Intracellular BH4 levels are regulated by the activity of the Grapes contain a variety of antioxidants, including resveratrol, de novo biosynthetic pathway and the salvage pathway. In the catechin, epicatechin, and proanthocyanidins. Of these, re- de novo biosynthetic pathway, guanosine triphosphate cyclo- sveratrol is present mainly in grape skin, whereas proantho- hydrolase (GTPCH)-1 catalyzes GTP to dihydroneopterin cyanidin is present in the seeds. Emerging evidence indicates triphosphate. BH4 is generated by further steps catalyzed by 6-pyruvoyltetrahydropterin synthase and sepiapterin reduc- ture of Japan and Promotion and Mutual Aid Corporation for tase (142). GTPCH-1 appears to be the rate-limiting enzyme in Private Schools of Japan.
BH4 biosynthesis; transgenic overexpression of GTPCH-1 issufficient to augment BH4 levels in endothelial cells and preserve NO-mediated endothelial function in diabetic mice(4). In the salvage pathway, BH4 is synthesized from BH2 by 1. This reference has been deleted.
sepiapterin reductase and dihydrofolate reductase. Exogen- 2. Alba AC and Delgado DH. Optimal medical treatment of cardiovascular risk factors: can we prevent the develop- ous BH4 is labile in physiological solution. It has been re- ment of heart failure? Expert Rev Cardiovasc Ther 7: 147– ported that in vivo half-life of BH4 is 3.3–5.1 h in the plasma of healthy adult humans (44). Because not all oxidized BH4 is 3. Alcendor RR, Kirshenbaum LA, Imai S, Vatner SF, and converted to BH2, which is further degraded to dihydrox- Sadoshima J. Silent information regulator 2alpha, a lon- anthopterin and excreted to urine (129), BH2 availability for gevity factor and class III histone deacetylase, is an essen- the salvage pathway may be limited under oxidative stress tial endogenous apoptosis inhibitor in cardiac myocytes.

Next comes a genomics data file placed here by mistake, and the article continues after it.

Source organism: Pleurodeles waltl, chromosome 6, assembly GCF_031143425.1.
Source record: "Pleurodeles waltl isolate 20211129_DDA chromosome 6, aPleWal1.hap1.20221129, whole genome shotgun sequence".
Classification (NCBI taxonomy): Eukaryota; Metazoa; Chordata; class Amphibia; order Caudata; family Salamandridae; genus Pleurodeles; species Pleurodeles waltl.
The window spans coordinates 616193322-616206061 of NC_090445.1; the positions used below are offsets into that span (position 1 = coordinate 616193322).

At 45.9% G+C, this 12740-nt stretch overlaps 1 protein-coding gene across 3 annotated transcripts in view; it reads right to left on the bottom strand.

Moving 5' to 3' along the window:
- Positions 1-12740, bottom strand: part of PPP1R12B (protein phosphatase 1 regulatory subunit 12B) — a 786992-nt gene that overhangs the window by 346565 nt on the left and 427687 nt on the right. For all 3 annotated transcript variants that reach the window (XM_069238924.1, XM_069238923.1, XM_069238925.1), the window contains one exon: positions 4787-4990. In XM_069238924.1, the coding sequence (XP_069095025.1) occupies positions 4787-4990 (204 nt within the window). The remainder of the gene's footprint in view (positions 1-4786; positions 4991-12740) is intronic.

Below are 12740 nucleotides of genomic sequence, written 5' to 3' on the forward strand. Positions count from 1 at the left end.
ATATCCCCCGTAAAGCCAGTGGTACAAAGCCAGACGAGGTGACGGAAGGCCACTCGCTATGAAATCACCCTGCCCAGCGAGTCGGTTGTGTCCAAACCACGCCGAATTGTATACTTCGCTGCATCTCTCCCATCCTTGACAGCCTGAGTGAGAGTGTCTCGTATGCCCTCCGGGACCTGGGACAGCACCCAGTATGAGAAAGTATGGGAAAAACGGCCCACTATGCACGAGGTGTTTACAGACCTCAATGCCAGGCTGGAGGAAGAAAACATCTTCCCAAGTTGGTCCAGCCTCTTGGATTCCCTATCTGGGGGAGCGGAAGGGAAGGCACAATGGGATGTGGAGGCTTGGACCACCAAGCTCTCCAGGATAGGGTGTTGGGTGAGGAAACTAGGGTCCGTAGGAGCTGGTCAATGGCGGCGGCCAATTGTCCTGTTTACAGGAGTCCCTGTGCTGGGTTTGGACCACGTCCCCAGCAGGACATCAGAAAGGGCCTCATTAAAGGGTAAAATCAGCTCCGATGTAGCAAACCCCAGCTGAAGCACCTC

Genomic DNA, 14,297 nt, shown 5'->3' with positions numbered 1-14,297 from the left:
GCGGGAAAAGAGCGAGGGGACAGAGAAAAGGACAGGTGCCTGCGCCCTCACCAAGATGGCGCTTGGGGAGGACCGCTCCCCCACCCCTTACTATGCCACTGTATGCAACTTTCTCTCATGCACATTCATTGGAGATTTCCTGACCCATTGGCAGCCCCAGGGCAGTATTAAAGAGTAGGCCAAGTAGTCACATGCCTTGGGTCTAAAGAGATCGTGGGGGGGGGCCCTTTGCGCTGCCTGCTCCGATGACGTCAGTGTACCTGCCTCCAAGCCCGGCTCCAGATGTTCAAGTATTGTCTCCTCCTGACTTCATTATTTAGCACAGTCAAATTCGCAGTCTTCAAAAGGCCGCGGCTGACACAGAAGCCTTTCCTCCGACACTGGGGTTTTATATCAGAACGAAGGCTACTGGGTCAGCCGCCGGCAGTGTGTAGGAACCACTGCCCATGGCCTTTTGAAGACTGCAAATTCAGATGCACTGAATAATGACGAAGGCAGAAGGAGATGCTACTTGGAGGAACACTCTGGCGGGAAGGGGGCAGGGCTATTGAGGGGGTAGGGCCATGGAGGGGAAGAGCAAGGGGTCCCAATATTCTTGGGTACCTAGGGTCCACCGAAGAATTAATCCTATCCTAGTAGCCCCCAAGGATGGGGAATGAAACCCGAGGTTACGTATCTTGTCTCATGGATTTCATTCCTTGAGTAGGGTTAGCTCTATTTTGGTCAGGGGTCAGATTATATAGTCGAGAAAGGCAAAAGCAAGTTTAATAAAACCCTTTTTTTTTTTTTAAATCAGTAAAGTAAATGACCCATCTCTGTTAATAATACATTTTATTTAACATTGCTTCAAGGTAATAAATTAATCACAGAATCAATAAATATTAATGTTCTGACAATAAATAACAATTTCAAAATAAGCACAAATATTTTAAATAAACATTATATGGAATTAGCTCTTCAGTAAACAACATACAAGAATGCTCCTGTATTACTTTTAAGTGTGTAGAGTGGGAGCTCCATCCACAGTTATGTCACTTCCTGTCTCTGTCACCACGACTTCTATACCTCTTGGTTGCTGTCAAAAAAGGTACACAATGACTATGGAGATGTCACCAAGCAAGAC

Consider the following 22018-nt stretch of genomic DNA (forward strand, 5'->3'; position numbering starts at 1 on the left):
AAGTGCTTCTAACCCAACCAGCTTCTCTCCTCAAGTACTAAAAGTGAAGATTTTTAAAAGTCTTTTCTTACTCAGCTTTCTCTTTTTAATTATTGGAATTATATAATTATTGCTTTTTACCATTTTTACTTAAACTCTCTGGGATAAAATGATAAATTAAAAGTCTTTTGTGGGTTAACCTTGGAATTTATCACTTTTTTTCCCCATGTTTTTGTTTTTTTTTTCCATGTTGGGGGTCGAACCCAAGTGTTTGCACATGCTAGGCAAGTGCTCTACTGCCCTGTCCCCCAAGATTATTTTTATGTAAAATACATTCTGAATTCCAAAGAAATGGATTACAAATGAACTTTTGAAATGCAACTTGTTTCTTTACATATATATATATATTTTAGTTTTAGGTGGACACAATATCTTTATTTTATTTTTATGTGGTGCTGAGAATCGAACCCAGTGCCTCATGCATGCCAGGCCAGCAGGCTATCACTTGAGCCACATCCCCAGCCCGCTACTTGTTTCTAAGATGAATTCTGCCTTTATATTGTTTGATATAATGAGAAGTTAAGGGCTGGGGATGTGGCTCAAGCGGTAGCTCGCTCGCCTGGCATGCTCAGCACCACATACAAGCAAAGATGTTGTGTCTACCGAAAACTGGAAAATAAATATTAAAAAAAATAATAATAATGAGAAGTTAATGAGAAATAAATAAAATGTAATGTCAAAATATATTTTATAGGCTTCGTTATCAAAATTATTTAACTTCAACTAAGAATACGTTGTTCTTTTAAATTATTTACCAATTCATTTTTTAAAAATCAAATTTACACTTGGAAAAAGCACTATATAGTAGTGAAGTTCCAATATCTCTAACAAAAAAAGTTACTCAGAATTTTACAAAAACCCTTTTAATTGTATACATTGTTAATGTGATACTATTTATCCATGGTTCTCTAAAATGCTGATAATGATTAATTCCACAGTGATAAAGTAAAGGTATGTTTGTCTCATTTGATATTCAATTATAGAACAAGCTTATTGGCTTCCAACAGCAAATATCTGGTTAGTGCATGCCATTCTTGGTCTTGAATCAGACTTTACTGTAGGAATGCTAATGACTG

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tently demonstrated the beneficial effect of BH4 on endothelial 5. Amoruso A, Bardelli C, Fresu LG, Palma A, Vidali M, dysfunction (71). However, a phase-2 clinical trial sponsored Ferrero V, Ribichini F, Vassanelli C, and Brunelleschi S.
by the U.S. pharmaceutical company BioMarin failed to ob- serve an ameliorative effect of oral administration of BH4 in gamma expression in monocyte/macrophages from coro- patients with poorly controlled HTN. Further studies are nary artery disease patients and possible gender differences.
needed to address whether BH4 or its analogs truly exert sal- J Pharmacol Exp Ther 331: 531–538, 2009.
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Abbreviations Used iNOS ¼ inducible nitric oxide synthase ACE ¼ angiotensin-converting enzyme IRS ¼ insulin receptor substrate ACEI ¼ angiotensin-converting inhibitor LDL ¼ low-density lipoprotein AMPK ¼ AMP-activated protein kinase MCP-1 ¼ monocyte chemoattractant protein-1 Ang II ¼ angiotensin II MetS ¼ metabolic syndrome ARBs ¼ angiotensin II type-1 receptor blockers NO ¼ nitric oxide BH2 ¼ dihydrobiopterin OxLDL ¼ oxidized LDL BH4 ¼ tetrahydrobiopterin PAI-1 ¼ plasminogen activator inhibitor-1 CR ¼ caloric restriction PI3K ¼ phosphatidylinositol 3-kinase DPP-4 ¼ dipeptidyl peptidase-IV PPAR ¼ peroxisome proliferator activated receptor eNOS ¼ endothelial nitric oxide synthase RAAS ¼ renin-angiotensin aldosterone system EPA ¼ eicosapentaenoic acid ROCK ¼ Rho-kinase GLUT4 ¼ glucose transporter-4 ROS ¼ reactive oxygen species GTPCH ¼ guanosine triphosphate cyclohydrolase SMCs ¼ smooth muscle cells HDL ¼ high-density lipoprotein T2DM ¼ type-2 diabetes mellitus HTN ¼ hypertension TDZs ¼ thiazolidinediones IGT ¼ impaired glucose tolerance TNF-a ¼ tumor necrosis factor-a This article has been cited by: